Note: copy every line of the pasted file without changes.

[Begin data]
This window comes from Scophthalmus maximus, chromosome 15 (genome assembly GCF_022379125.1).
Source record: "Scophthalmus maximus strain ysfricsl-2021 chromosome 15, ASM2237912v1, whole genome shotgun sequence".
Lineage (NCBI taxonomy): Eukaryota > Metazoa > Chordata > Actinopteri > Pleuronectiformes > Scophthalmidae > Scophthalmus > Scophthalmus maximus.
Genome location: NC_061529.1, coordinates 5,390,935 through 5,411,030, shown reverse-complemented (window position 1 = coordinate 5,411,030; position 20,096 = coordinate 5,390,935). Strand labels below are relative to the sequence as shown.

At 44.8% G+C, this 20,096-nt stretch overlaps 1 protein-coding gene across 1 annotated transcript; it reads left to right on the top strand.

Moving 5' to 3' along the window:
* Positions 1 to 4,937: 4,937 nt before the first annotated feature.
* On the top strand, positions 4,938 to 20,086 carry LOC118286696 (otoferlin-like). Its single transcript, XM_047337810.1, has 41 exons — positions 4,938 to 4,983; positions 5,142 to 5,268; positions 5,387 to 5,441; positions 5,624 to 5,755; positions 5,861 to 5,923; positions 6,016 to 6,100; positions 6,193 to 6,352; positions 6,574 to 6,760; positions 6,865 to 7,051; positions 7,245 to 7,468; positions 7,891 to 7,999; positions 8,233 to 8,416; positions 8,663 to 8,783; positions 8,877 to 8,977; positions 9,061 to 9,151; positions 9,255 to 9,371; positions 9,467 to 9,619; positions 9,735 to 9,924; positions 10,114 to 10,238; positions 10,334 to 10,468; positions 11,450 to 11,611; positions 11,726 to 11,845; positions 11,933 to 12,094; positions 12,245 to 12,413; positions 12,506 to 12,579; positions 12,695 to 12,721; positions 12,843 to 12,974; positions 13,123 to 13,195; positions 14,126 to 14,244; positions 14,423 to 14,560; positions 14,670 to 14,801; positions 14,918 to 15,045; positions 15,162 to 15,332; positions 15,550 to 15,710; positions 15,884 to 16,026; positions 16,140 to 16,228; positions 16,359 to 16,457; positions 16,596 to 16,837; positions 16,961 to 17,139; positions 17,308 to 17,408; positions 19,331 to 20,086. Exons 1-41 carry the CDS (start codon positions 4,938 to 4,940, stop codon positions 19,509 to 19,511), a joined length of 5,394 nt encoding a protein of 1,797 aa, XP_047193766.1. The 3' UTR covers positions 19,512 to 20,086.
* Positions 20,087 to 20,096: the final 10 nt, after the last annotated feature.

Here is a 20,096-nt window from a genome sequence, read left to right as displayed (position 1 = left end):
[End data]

This window comes from Scophthalmus maximus, chromosome 15 (genome assembly GCF_022379125.1).
Source record: "Scophthalmus maximus strain ysfricsl-2021 chromosome 15, ASM2237912v1, whole genome shotgun sequence".
Lineage (NCBI taxonomy): Eukaryota > Metazoa > Chordata > Actinopteri > Pleuronectiformes > Scophthalmidae > Scophthalmus > Scophthalmus maximus.
Genome location: NC_061529.1, coordinates 5,390,935 through 5,411,030, shown reverse-complemented (window position 1 = coordinate 5,411,030; position 20,096 = coordinate 5,390,935). Strand labels below are relative to the sequence as shown.

At 44.8% G+C, this 20,096-nt stretch overlaps 1 protein-coding gene across 1 annotated transcript; it reads left to right on the top strand.

Moving 5' to 3' along the window:
* Positions 1 to 4,937: 4,937 nt before the first annotated feature.
* On the top strand, positions 4,938 to 20,086 carry LOC118286696 (otoferlin-like). Its single transcript, XM_047337810.1, has 41 exons — positions 4,938 to 4,983; positions 5,142 to 5,268; positions 5,387 to 5,441; positions 5,624 to 5,755; positions 5,861 to 5,923; positions 6,016 to 6,100; positions 6,193 to 6,352; positions 6,574 to 6,760; positions 6,865 to 7,051; positions 7,245 to 7,468; positions 7,891 to 7,999; positions 8,233 to 8,416; positions 8,663 to 8,783; positions 8,877 to 8,977; positions 9,061 to 9,151; positions 9,255 to 9,371; positions 9,467 to 9,619; positions 9,735 to 9,924; positions 10,114 to 10,238; positions 10,334 to 10,468; positions 11,450 to 11,611; positions 11,726 to 11,845; positions 11,933 to 12,094; positions 12,245 to 12,413; positions 12,506 to 12,579; positions 12,695 to 12,721; positions 12,843 to 12,974; positions 13,123 to 13,195; positions 14,126 to 14,244; positions 14,423 to 14,560; positions 14,670 to 14,801; positions 14,918 to 15,045; positions 15,162 to 15,332; positions 15,550 to 15,710; positions 15,884 to 16,026; positions 16,140 to 16,228; positions 16,359 to 16,457; positions 16,596 to 16,837; positions 16,961 to 17,139; positions 17,308 to 17,408; positions 19,331 to 20,086. Exons 1-41 carry the CDS (start codon positions 4,938 to 4,940, stop codon positions 19,509 to 19,511), a joined length of 5,394 nt encoding a protein of 1,797 aa, XP_047193766.1. The 3' UTR covers positions 19,512 to 20,086.
* Positions 20,087 to 20,096: the final 10 nt, after the last annotated feature.

Here is a 20,096-nt window from a genome sequence, read left to right as displayed (position 1 = left end):